New agricultural technologies, such as high-yielding crop varieties, offer the promise of increased productivity, but adoption of these technologies has often been slow, particularly in sub-Saharan Africa. In Sierra Leone, researchers are testing whether price subsidies and agricultural extension training can reduce the costs of early adoption, and whether using the improved seed varieties will ultimately benefit poor farmers.
Agricultural productivity has stagnated in much of sub-Saharan Africa, while many other regions of the world have seen dramatic productivity improvements in recent decades. New agricultural technologies, such as high-yielding crop varieties, offer the promise of improving productivity and hence the welfare of farmers. But adoption of these technologies has often been low in countries where dissemination programs have been conducted. First adopters of new technologies play an important role in the spread of technology as they take on the burden of experimentation—testing whether and how a new variety works in local conditions. This is particularly important in much of sub-Saharan Africa where a multiplicity of micro climates within a small area means that experimentation is essential for farmers to learn which crop varieties are best for their particular land. There is also concern that early subsidization to increase adoption of new technologies will lead to expectation of continued subsidies, depressing demand at market prices.
Many African countries do not produce enough rice to meet their growing consumption needs. Sierra Leone, a net exporter of rice before the civil war, must now import a third of its total consumption at a high cost. Low rice production is a threat to food security for vulnerable groups, particularly the rural poor who grow rice as their primary staple diet.
A promising solution is the dissemination of high-yielding rice varieties, such as the New Rice of Africa (NERICA) varieties, which have become known as the "miracle crop" for African rice farmers because they combine the genetic qualities of Asian rice (high yielding) and African rice (high resistance to drought and disease). NERICA also has shorter maturity and so can be harvested in the hungry season with potential food security benefits. However, there are also concerns that NERICA requires more labor and must be dried during the rainy season. Current estimates suggest only 2 percent of farmers in Sierra Leone use NERICAs. Improved varieties cost farmer 40 to 100 percent more than traditional varieties, representing a significant barrier to adoption amongst poor farmers.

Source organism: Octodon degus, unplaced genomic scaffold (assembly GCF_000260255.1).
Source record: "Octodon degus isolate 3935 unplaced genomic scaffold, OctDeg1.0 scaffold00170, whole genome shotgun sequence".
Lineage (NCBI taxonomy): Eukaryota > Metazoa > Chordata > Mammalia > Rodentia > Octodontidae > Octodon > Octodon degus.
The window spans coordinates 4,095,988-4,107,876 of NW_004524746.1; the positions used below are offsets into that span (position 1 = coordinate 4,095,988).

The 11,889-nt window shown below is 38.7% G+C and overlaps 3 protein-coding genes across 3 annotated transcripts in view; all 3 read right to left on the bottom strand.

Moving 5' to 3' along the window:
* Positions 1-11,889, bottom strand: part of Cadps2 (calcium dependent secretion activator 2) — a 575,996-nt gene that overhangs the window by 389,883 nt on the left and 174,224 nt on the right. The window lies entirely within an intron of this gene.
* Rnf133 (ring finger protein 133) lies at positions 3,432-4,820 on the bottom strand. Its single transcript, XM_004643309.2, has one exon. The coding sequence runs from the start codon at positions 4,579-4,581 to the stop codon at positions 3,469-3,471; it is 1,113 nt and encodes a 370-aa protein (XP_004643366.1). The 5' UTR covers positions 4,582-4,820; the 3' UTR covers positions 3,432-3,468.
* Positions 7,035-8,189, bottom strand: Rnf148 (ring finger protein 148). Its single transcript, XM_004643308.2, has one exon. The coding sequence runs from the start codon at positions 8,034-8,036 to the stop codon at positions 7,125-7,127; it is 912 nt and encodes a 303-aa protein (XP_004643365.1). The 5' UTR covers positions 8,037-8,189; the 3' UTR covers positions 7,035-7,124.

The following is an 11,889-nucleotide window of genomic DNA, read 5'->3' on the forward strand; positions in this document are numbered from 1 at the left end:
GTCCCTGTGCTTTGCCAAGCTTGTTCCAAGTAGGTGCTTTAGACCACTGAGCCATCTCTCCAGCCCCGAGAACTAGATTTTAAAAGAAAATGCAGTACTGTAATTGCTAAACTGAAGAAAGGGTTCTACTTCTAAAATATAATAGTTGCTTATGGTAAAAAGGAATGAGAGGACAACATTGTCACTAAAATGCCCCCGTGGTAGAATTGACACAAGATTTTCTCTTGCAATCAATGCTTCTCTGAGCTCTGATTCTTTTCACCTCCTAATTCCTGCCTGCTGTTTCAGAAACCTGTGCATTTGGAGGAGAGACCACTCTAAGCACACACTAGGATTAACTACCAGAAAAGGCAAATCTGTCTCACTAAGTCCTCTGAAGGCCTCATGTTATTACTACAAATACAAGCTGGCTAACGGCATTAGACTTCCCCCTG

Researchers sought to test whether improved seeds are beneficial for the poor in Sierra Leone and how best to promote uptake given the high costs of early adoption. Early adopters generate positive externalities to surrounding farmers and communities by delivering information on the effectiveness of new varieties and how to make the most of them in local conditions.
In 2011, a random sample of 5 farmers in each of 36 communities received half a bushel of NERICA-3, a short-duration variety of rice with the potential for high yields. These farmers also received regular visits from agricultural extension workers who provided practical advice on how to cultivate these seeds.
In 2012, researchers will test a more complex set of incentives that includes: (1) a price subsidy scheme allowing farmers to purchase new seeds at lower than market price, and (2) provision of targeted agricultural extension work involving community demonstration plots. The second year of the intervention will include four treatment arms, each with approximately 40 communities under three different schemes:
T1: Farming households offered NERICA-3 variety at 0 percent subsidy (market price)
T2: Farming household offered NERICA-3 variety at 50 percent subsidy.
T3: Farming households offered NERICA-3 variety at 100 percent subsidy (free)
T4: Farmers are offered ROK-16 at 100 percent subsidy (free)
Each of these four treatment groups are cross-cut so that half of the communities in each treatment group will receive a targeted training program intended to assist the farmer in adapting to the cultivation techniques specific to the new variety of rice they acquired.
The pricing scheme aims to test the hypothesis that a one-time subsidy can reduce the adoption cost for early-adopters and have a long-lasting effect on both the beneficiary and their neighbors. The training scheme aims to reduce the cost of learning by providing information on how well the seed works in the community (through a demonstration plot) and on how to cope with some of the features specific to the new variety of rice.
In 2013, ten farmers from the 160 treatment communities as well as ten farmers from an additional 40 control communities will be offered the chance to purchase NERICA-3 at full market price without targeted access to extension work. Key outcome variable to be measured at the endline include: (1) the amount of improved rice variety seeds (NERICA-3 and ROK-16) purchased and planted; (2) the impact of subsidies and training on purchasing decisions in subsequent years; (3) planting of other rice varieties and other crops; and (4) yields, consumption, and food security.
Study in implementation, results forthcoming.